“Facial characteristics are an important basis for judgements about gender, emotion, personality, motivational states and behavioural dispositions.” ~ Canadian psychologists Justin Carré & Cheryl McCormick
The ancient Greeks believed that a person’s character could be foretold by the face; that facial structure reflected personality. Mountebanks in the Middle Ages practicing physiognomy put its credence into disrepute.
In the late 1770s, Swiss poet Johann Kaspar Lavater revived physiognomy with a book that found favor in England, France, and Germany, owing to its lavish look and illustrations. In Darwin’s day physiognomy was taken as a given.
Each type of crime is committed by men with particular physiognomic characteristics. ~ Italian criminologist and physician Cesare Lombroso
Physiognomy fell back out of favor in the late 19th century when it was linked with phrenology: that measurements of the skull could reveal a person’s psychology because the brain was the organ of the mind. Both phrenology and physiognomy became disdained as pseudoscience.
Yet people everywhere judge a person’s character from looking at their face. First impressions – on the order of 100 milliseconds or less – are readily made and hard to budge.
The 2 overarching assessments are: 1) whether to approach or avoid and 2) physical strength. An evolutionary adaptation, rapid evaluation based upon facial expression is innate.
The accurate perceptions of emotional expressions and the dominance of conspecifics are critical for survival and successful social interaction. In the absence of clear emotional cues broadcasting the intentions of the person, faces are evaluated in terms of their similarity to expressions of anger and happiness in an attempt to infer the person’s intentions. People need to infer not only these intentions but also the ability of the person to implement these intentions. In the absence of other cues, faces are evaluated in terms of their facial maturity in an attempt to infer this ability. ~ Italian psychologist Nikolaas Oosterhof & Russian psychologist Alexander Todorov
People consistently think that happy faces look trustworthy and untrustworthy ones look angry; and that masculine faces show dominance while feminine faces indicate submissiveness.
Sexually dimorphic facial width-to-height ratio may be an ‘honest signal’ of propensity for aggressive behaviour. ~ Justin Carré & Cheryl McCormick
Research on male hockey players plops the puck of possibility in physiognomy. Facial structure is linked to testosterone level.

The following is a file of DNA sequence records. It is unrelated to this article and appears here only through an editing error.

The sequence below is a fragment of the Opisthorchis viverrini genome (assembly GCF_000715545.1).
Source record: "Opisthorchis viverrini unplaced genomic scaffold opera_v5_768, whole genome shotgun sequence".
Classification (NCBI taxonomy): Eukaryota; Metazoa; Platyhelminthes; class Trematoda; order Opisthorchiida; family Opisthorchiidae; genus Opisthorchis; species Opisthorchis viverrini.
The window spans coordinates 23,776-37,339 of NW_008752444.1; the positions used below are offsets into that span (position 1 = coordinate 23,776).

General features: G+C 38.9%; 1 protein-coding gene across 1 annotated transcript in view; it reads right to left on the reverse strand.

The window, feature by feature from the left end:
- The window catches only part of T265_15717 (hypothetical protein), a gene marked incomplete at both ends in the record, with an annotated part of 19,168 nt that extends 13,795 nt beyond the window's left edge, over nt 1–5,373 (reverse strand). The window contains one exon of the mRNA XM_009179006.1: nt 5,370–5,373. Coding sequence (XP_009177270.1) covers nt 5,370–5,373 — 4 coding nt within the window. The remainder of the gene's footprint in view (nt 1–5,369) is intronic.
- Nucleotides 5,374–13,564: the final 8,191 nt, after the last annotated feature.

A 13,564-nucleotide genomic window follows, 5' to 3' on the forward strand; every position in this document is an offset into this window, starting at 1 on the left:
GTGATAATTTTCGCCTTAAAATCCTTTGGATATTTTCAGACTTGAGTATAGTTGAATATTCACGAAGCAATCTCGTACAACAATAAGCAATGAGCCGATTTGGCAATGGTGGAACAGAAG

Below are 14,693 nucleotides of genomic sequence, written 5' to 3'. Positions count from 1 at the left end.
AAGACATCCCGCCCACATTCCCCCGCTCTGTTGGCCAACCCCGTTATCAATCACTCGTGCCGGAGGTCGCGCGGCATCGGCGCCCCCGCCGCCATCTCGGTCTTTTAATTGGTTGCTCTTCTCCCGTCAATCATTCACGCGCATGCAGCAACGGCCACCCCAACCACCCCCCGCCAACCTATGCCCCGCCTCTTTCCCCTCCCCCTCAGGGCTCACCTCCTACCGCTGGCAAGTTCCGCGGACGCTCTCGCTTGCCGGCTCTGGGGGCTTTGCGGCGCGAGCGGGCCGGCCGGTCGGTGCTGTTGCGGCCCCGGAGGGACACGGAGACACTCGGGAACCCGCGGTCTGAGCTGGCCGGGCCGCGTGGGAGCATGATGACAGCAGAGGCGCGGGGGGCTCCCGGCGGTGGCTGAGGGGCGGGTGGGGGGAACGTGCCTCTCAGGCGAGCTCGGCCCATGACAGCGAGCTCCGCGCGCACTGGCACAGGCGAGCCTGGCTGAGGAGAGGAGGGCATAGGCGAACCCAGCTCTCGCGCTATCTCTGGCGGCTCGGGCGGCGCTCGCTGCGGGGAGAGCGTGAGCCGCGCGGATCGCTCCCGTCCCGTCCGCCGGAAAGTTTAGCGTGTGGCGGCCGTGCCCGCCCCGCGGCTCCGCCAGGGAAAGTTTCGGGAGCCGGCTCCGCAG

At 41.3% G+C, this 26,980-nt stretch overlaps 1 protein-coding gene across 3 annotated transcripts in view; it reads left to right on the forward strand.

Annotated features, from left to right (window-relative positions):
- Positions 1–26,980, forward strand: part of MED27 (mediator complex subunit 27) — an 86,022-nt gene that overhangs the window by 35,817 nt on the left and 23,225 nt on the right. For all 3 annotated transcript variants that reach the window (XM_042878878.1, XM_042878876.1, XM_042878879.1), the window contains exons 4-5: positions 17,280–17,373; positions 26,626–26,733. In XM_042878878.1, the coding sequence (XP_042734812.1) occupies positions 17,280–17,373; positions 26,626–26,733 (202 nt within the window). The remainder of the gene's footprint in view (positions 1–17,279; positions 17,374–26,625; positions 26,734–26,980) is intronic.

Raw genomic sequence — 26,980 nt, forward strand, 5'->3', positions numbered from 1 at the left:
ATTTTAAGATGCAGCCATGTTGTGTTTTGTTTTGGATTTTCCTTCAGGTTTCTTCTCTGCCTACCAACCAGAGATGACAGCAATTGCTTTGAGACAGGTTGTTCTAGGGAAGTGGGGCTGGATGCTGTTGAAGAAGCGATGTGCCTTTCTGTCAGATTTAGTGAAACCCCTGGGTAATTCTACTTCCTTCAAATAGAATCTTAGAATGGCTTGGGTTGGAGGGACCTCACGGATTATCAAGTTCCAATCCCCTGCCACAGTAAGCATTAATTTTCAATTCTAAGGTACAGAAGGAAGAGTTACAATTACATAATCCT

Men producing more testosterone are less likely to marry and more likely to divorce. Once married they are more likely to leave home because of troubled marital relations, extramarital sex, hitting or throwing things at their spouses, and experiencing a lower quality of marital interaction. ~ American sociologists Alan Booth & James Dabbs Jr.
The hockey player study found that men with higher testosterone levels had wider faces and were more aggressive.
Then there is physiognomy as a self-fulfilling prophecy.
Infants with masculine faces grow up to be children and adults with masculine faces. Parental and societal reactions to these cues may help shape behaviour and personality. In essence, people would be growing into the character expected of their physiognomy. ~ Scottish psychologist David Perrett
Physiognomy as destiny creates a conundrum between correlation and causality. In familiar face overgeneralization, people judge others with similar looks to have selfsame personalities.
Beware of pretty faces that you find. A pretty face can hide an evil mind. ~ American singer/songwriter Johnny Rivers in the song “Secret Agent Man” (1964)
On average, baby-faced men are better educated, more assertive, and apt to win more military medals than their mature-looking counterparts. But they are also more likely to be criminals. Consider Al Capone, American gangster who had a baby face.
While more likely to be academic high-fliers, baby-faced boys are prone to be quarrelsome and hostile. This may be a self-defeating prophecy effect: a man with a baby face strives to confound expectations and ends up overcompensating. This is analogous to the Napoleon complex in short men.
Physiognomy provokes the hoary debate of nature versus nature: is personality innate, or a product of upbringing? A bit of both, with biology providing the baseline, and somewhat more malleable psychology putting some range in natural inclination. Certainly, the mix is too complex to feel confident with a first impression.